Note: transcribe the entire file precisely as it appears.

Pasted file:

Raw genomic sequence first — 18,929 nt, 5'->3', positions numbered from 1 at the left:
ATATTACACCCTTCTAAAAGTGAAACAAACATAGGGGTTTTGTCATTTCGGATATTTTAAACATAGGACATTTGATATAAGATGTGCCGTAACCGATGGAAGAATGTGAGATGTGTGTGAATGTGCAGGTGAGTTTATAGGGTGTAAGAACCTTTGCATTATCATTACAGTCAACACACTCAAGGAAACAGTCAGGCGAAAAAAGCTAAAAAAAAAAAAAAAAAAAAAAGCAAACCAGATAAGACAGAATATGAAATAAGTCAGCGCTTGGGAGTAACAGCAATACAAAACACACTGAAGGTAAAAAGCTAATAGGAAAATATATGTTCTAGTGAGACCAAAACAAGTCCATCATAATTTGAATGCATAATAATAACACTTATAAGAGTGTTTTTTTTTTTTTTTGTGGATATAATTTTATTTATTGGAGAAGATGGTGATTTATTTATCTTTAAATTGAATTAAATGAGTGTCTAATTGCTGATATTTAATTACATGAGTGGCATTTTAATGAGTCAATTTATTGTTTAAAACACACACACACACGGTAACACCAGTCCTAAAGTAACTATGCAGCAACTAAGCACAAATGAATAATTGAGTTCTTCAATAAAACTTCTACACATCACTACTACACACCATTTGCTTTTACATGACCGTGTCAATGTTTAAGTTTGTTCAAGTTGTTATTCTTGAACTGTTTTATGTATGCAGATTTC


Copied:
Raw genomic sequence first — 18,929 nt, 5'->3', positions numbered from 1 at the left:
ATATTACACCCTTCTAAAAGTGAAACAAACATAGGGGTTTTGTCATTTCGGATATTTTAAACATAGGACATTTGATATAAGATGTGCCGTAACCGATGGAAGAATGTGAGATGTGTGTGAATGTGCAGGTGAGTTTATAGGGTGTAAGAACCTTTGCATTATCATTACAGTCAACACACTCAAGGAAACAGTCAGGCGAAAAAAGCTAAAAAAAAAAAAAAAAAAAAAAGCAAACCAGATAAGACAGAATATGAAATAAGTCAGCGCTTGGGAGTAACAGCAATACAAAACACACTGAAGGTAAAAAGCTAATAGGAAAATATATGTTCTAGTGAGACCAAAACAAGTCCATCATAATTTGAATGCATAATAATAACACTTATAAGAGTGTTTTTTTTTTTTTTTGTGGATATAATTTTATTTATTGGAGAAGATGGTGATTTATTTATCTTTAAATTGAATTAAATGAGTGTCTAATTGCTGATATTTAATTACATGAGTGGCATTTTAATGAGTCAATTTATTGTTTAAAACACACACACACACGGTAACACCAGTCCTAAAGTAACTATGCAGCAACTAAGCACAAATGAATAATTGAGTTCTTCAATAAAACTTCTACACATCACTACTACACACCATTTGCTTTTACATGACCGTGTCAATGTTTAAGTTTGTTCAAGTTGTTATTCTTGAACTGTTTTATGTATGCAGATTTC